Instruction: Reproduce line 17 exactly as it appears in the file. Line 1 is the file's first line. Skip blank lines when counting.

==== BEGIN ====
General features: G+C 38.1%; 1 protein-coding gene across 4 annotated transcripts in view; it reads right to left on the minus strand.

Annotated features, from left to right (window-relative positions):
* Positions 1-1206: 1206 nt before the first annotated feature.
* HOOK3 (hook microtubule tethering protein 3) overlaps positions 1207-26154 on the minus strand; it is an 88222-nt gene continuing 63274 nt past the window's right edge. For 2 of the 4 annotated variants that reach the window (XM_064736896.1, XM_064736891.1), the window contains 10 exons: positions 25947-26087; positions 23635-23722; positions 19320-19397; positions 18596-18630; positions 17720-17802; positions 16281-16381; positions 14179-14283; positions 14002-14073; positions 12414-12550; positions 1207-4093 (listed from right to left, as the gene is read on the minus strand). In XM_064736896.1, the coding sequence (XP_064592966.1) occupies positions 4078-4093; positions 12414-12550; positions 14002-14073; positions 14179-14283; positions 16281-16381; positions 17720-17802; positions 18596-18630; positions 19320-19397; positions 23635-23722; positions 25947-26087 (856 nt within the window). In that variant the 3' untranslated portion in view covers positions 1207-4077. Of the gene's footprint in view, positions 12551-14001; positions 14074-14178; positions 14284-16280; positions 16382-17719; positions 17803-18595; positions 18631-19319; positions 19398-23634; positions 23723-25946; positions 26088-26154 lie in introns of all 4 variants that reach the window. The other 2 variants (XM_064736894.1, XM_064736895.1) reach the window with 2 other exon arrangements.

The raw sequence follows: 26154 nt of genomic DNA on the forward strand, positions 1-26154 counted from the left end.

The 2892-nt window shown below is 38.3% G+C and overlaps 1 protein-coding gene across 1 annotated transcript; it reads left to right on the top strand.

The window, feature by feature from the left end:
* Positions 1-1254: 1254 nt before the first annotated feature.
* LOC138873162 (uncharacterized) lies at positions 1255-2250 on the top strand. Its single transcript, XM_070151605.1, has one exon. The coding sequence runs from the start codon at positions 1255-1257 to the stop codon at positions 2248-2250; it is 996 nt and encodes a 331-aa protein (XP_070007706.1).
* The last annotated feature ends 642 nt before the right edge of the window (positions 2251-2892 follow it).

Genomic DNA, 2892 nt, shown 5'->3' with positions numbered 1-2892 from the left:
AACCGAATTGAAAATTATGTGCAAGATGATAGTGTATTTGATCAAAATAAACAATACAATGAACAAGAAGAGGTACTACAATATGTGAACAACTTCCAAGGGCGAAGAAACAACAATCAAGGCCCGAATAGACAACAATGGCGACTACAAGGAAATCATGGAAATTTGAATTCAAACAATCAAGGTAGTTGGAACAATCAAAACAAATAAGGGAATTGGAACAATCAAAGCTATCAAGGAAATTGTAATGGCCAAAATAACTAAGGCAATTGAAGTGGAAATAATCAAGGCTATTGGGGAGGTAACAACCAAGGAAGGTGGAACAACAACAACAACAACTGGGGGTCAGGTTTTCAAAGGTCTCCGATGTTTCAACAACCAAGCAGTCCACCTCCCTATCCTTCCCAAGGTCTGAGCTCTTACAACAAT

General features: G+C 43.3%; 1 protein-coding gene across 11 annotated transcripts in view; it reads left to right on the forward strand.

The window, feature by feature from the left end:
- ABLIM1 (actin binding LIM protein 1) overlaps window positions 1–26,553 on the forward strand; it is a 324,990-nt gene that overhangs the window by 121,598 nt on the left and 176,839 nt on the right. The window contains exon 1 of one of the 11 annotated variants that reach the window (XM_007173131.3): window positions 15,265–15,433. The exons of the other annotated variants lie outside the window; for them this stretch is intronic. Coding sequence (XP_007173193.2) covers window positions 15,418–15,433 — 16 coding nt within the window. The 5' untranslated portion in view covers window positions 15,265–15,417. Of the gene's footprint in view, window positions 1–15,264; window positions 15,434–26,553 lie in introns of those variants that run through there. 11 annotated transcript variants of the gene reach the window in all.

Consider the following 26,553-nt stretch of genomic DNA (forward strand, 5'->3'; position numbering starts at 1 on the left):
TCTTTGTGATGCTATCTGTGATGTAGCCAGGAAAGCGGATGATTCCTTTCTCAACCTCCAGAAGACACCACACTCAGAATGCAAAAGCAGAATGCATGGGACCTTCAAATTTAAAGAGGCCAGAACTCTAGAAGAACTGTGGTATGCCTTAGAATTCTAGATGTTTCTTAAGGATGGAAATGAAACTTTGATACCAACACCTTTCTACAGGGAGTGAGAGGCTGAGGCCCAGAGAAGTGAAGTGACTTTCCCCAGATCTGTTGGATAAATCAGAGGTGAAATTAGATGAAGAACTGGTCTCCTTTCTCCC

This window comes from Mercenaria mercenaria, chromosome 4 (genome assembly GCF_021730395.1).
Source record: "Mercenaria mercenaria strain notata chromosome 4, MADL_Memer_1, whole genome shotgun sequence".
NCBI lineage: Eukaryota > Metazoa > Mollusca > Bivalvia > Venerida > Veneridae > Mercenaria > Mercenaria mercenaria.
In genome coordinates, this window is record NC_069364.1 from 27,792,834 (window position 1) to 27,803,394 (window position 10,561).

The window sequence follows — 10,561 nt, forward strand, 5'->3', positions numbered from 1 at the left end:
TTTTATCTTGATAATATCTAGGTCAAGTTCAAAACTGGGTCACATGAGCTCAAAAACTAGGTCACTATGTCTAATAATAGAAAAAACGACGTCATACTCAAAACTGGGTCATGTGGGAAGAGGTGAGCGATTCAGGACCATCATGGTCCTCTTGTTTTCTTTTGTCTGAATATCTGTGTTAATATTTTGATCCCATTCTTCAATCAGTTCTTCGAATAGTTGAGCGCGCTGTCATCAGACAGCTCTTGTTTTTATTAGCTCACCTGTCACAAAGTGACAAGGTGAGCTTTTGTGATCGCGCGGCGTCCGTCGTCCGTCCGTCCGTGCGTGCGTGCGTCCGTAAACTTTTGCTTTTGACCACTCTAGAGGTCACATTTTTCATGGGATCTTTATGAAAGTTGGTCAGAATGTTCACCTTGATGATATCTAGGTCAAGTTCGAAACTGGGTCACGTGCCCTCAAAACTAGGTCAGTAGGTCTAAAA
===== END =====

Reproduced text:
TCTTTGTGATGCTATCTGTGATGTAGCCAGGAAAGCGGATGATTCCTTTCTCAACCTCCAGAAGACACCACACTCAGAATGCAAAAGCAGAATGCATGGGACCTTCAAATTTAAAGAGGCCAGAACTCTAGAAGAACTGTGGTATGCCTTAGAATTCTAGATGTTTCTTAAGGATGGAAATGAAACTTTGATACCAACACCTTTCTACAGGGAGTGAGAGGCTGAGGCCCAGAGAAGTGAAGTGACTTTCCCCAGATCTGTTGGATAAATCAGAGGTGAAATTAGATGAAGAACTGGTCTCCTTTCTCCC